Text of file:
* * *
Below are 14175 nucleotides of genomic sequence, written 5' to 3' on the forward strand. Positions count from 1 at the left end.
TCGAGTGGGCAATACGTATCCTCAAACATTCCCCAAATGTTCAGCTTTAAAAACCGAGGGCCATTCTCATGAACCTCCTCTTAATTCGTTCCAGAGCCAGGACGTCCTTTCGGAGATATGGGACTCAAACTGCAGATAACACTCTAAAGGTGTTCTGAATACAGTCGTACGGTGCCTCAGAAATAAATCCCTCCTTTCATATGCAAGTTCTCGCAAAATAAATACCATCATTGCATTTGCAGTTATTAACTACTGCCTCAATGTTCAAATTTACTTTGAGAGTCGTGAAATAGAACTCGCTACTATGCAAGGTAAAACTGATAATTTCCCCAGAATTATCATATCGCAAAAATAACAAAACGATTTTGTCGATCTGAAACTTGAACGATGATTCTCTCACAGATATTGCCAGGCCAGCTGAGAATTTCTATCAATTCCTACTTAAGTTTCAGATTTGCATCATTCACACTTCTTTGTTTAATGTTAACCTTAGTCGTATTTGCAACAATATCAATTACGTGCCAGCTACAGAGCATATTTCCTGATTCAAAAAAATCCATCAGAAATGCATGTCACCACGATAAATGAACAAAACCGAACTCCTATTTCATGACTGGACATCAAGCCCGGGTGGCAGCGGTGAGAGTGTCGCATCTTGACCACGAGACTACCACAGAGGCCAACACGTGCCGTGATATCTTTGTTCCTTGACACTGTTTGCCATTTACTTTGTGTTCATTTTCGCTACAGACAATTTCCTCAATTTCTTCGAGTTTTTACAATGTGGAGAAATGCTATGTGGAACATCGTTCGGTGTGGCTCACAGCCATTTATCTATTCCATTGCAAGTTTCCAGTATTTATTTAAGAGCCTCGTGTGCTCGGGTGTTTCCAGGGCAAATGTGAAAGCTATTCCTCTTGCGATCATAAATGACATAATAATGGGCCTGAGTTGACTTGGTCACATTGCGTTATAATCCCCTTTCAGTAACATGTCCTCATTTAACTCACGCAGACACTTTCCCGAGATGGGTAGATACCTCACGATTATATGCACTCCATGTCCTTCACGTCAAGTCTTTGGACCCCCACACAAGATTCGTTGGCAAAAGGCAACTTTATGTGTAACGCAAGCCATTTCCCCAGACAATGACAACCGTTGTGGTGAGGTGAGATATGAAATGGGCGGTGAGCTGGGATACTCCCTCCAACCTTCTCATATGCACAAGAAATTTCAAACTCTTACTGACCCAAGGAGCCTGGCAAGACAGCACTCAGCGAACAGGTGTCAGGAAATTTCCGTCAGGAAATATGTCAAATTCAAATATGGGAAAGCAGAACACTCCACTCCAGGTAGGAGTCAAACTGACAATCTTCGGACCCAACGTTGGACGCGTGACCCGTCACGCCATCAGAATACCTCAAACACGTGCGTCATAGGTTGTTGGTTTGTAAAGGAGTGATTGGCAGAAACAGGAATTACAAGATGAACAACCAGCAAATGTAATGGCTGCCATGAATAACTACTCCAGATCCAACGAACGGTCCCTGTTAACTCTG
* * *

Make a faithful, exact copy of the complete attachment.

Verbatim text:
Below are 14175 nucleotides of genomic sequence, written 5' to 3' on the forward strand. Positions count from 1 at the left end.
TCGAGTGGGCAATACGTATCCTCAAACATTCCCCAAATGTTCAGCTTTAAAAACCGAGGGCCATTCTCATGAACCTCCTCTTAATTCGTTCCAGAGCCAGGACGTCCTTTCGGAGATATGGGACTCAAACTGCAGATAACACTCTAAAGGTGTTCTGAATACAGTCGTACGGTGCCTCAGAAATAAATCCCTCCTTTCATATGCAAGTTCTCGCAAAATAAATACCATCATTGCATTTGCAGTTATTAACTACTGCCTCAATGTTCAAATTTACTTTGAGAGTCGTGAAATAGAACTCGCTACTATGCAAGGTAAAACTGATAATTTCCCCAGAATTATCATATCGCAAAAATAACAAAACGATTTTGTCGATCTGAAACTTGAACGATGATTCTCTCACAGATATTGCCAGGCCAGCTGAGAATTTCTATCAATTCCTACTTAAGTTTCAGATTTGCATCATTCACACTTCTTTGTTTAATGTTAACCTTAGTCGTATTTGCAACAATATCAATTACGTGCCAGCTACAGAGCATATTTCCTGATTCAAAAAAATCCATCAGAAATGCATGTCACCACGATAAATGAACAAAACCGAACTCCTATTTCATGACTGGACATCAAGCCCGGGTGGCAGCGGTGAGAGTGTCGCATCTTGACCACGAGACTACCACAGAGGCCAACACGTGCCGTGATATCTTTGTTCCTTGACACTGTTTGCCATTTACTTTGTGTTCATTTTCGCTACAGACAATTTCCTCAATTTCTTCGAGTTTTTACAATGTGGAGAAATGCTATGTGGAACATCGTTCGGTGTGGCTCACAGCCATTTATCTATTCCATTGCAAGTTTCCAGTATTTATTTAAGAGCCTCGTGTGCTCGGGTGTTTCCAGGGCAAATGTGAAAGCTATTCCTCTTGCGATCATAAATGACATAATAATGGGCCTGAGTTGACTTGGTCACATTGCGTTATAATCCCCTTTCAGTAACATGTCCTCATTTAACTCACGCAGACACTTTCCCGAGATGGGTAGATACCTCACGATTATATGCACTCCATGTCCTTCACGTCAAGTCTTTGGACCCCCACACAAGATTCGTTGGCAAAAGGCAACTTTATGTGTAACGCAAGCCATTTCCCCAGACAATGACAACCGTTGTGGTGAGGTGAGATATGAAATGGGCGGTGAGCTGGGATACTCCCTCCAACCTTCTCATATGCACAAGAAATTTCAAACTCTTACTGACCCAAGGAGCCTGGCAAGACAGCACTCAGCGAACAGGTGTCAGGAAATTTCCGTCAGGAAATATGTCAAATTCAAATATGGGAAAGCAGAACACTCCACTCCAGGTAGGAGTCAAACTGACAATCTTCGGACCCAACGTTGGACGCGTGACCCGTCACGCCATCAGAATACCTCAAACACGTGCGTCATAGGTTGTTGGTTTGTAAAGGAGTGATTGGCAGAAACAGGAATTACAAGATGAACAACCAGCAAATGTAATGGCTGCCATGAATAACTACTCCAGATCCAACGAACGGTCCCTGTTAACTCTG